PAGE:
The apprehension of developing countries should be understood in this context because the least developed countries have suffered the most from the severe decline in ODA in terms of per capita.184 While [*PG266]the income gap between affluent countries has continued to widen, the generosity of donor countries has continued to shrink. From 1960 to 1990, ODA provided by major donors decreased from 0.5% of their gross national income to 0.34%falling to 0.22% by 2001and the promise made by high-income countries in the Monterrey Consensus was to increase ODA to 0.26% by 2006.185 Ironically, this overall decline occurred at a time when ODA should have increased, considering, for example, the sustained focus on poverty reduction at several recent U.N. conferences. Further, an increasing number of developing countries were attempting to improve economic and political governance, which should have improved the prospects of better utilization of aid.
According to data provided by the World Bank, about 1.1 billion people (or twenty percent of the worlds population) live on less than US$1.00 per day.186 The only MDG that might be met by 2015 is the goal of halving income poverty; however, under current poverty growth rates, by that time, half of the worlds poor may be found in Sub-Saharan African countries.187 In order to help alleviate poverty in developing countries and meet the MDGs, richer countries will thus have to be more generous in increasing aid and liberalizing global trade. Poverty includes not only a lack of money but also other harsh consequences: Poor people lack control over their lives; they are vulnerable to economic shocks, natural disasters, violence and crime. They are often denied access to an education, adequate health services and clean water and sanitation.188
Doubling the amount of ODA is not an unachievable goal. Resources can be mobilized provided that there is the will to find them. Industrialized countries spend nearly US$360 billion a year on agricultural subsidies alone, not including huge defense expenditures.189 As Jeffrey Sachs pertinently points out: If the world, and the United [*PG267]States and other industrialized countries in particular, allocated a small share of their military expenses to easing the needs of the worlds poorest populations, our generation could free mankind from povertys iron stronghold.190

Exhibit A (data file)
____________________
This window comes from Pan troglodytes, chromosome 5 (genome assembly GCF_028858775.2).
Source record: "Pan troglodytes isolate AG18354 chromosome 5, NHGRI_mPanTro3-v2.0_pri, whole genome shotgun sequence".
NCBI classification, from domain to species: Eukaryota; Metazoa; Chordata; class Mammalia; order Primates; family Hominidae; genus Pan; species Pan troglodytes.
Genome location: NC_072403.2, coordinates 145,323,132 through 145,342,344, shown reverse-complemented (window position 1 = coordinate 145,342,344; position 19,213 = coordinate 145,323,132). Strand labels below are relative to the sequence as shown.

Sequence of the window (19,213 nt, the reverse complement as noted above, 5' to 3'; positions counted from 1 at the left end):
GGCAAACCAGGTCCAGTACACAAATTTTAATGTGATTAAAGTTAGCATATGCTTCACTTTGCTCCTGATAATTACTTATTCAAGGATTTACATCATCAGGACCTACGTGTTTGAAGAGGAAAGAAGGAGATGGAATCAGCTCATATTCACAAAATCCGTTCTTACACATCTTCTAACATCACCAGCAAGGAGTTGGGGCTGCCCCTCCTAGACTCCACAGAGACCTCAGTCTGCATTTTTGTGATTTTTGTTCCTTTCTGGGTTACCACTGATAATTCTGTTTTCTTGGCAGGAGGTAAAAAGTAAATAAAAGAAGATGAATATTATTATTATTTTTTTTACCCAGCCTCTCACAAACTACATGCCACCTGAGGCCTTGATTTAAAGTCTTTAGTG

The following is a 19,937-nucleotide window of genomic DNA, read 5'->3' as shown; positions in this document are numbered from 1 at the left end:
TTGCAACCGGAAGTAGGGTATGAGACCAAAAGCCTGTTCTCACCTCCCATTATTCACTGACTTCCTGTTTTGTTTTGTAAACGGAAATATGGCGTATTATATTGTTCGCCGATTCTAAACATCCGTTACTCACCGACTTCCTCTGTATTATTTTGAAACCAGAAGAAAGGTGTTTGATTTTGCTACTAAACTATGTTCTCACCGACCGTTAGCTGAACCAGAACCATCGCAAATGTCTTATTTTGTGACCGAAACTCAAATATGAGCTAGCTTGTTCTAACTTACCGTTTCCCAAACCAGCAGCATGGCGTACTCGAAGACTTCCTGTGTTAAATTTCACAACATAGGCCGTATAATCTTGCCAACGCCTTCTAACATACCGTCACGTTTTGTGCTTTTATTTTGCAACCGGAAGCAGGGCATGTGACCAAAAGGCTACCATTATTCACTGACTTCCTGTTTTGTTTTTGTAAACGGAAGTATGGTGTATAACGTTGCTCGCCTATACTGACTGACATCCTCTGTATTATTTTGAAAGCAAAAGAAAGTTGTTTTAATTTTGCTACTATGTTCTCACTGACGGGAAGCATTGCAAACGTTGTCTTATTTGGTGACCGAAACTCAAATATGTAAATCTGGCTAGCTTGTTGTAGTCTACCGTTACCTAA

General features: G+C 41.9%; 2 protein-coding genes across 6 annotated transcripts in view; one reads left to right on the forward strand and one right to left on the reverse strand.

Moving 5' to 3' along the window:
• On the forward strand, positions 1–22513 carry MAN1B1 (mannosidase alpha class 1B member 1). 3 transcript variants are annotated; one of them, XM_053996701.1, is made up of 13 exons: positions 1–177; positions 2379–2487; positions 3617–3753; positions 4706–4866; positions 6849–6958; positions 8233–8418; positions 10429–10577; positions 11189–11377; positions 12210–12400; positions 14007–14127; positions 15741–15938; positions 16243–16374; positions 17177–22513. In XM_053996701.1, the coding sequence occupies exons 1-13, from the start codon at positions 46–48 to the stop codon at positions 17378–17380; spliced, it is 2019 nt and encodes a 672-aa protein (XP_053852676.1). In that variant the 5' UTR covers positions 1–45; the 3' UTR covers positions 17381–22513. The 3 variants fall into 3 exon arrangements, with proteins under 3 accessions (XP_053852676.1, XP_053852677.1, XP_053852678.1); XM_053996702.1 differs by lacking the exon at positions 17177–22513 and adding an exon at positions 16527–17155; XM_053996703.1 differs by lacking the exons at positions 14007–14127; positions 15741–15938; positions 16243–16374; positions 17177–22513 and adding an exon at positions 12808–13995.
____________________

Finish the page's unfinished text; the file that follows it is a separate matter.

As things stand, even after the Monterrey Conference, there remains a significant gap between the aid pledged by rich countries and what is needed. The imperative now is, as aid dollars are invested more wisely, to close that gap.191 Whatever qualitative changes and reforms are implemented, particularly to increase productivity and effectiveness of aid (changes advocated continuously by the United States), a substantial quantitative increase is essential. Quantity or quality cannot be substitutes for each other. Improvements in both of these aspects are required. In recognizing that a substantial increase in ODA and further improvement in national and international policies and development strategies will be required, the Monterrey Consensus urged developed countries that have not done so to make efforts towards the target of 0.7% of GNP as ODA to developing countries.192
The overarching goal of poverty reduction should determine the quantum of ODA flows and their destination. ODA should be allocated more equitably and responsively to the poorest nations. The international community has come a long way in understanding what makes aid more effective, focusing on the selection of recipient countries. . . . [A]long with selectivity, the way donors provide their aid matters a lot.193
It is also very important to make resource flows predictable, continuous and increasingly assured.194 Resource transfers from rich to poor nations should not remain manifestations of periodic voluntary generosity, but should be automatic. There should be a framework based on internationally accepted needs of the poor rather than on the uncertain generosity of the rich.195 Continuity and predictability of aid flow is indeed imperative to sustain poverty reduction efforts. Many poor countries will require assistance for a long time before they will be able to effectively eradicate poverty, and they can succeed only if they receive a continuous inflow of resources from abroad.196
Experience has shown that, in the ultimate analysis, aid effectiveness largely depends on strong institutions, good governance, and sound policies of the recipient countries. In countries with sound economic management, aid has led to higher private investment, more rapid growth, and a faster decline in poverty. The policies adopted by developing countries thus contribute significantly to aid effectiveness and strong economic performance.197 Therefore, the impact of aid has been very different across countries. Incomes still fall in some countries that receive a lot of aid but increase in other countries. There is a strong case for directing aid flows to countries with policies and institutions conducive to reducing poverty. It has been estimated that an across-the-board US$10 billion increase in aid [*PG269]would lift seven million people out of poverty, while a targeted increase would lift twenty-five million people out of poverty.198
Fully recognizing the importance of improvements on the part of developing countries, the Monterrey Consensus contains a commitment by them to work for sustained economic growth, achieve good governance, adopt sound macroeconomic and prudent fiscal policies, improve infrastructure, fight corruption at all levels, and build solid democratic institutions that are responsive to the needs of the people.199 It has thus called upon all the stakeholdersboth developed and developing countriesto make ODA more effective and identifies various concrete measures for achieving this objective.200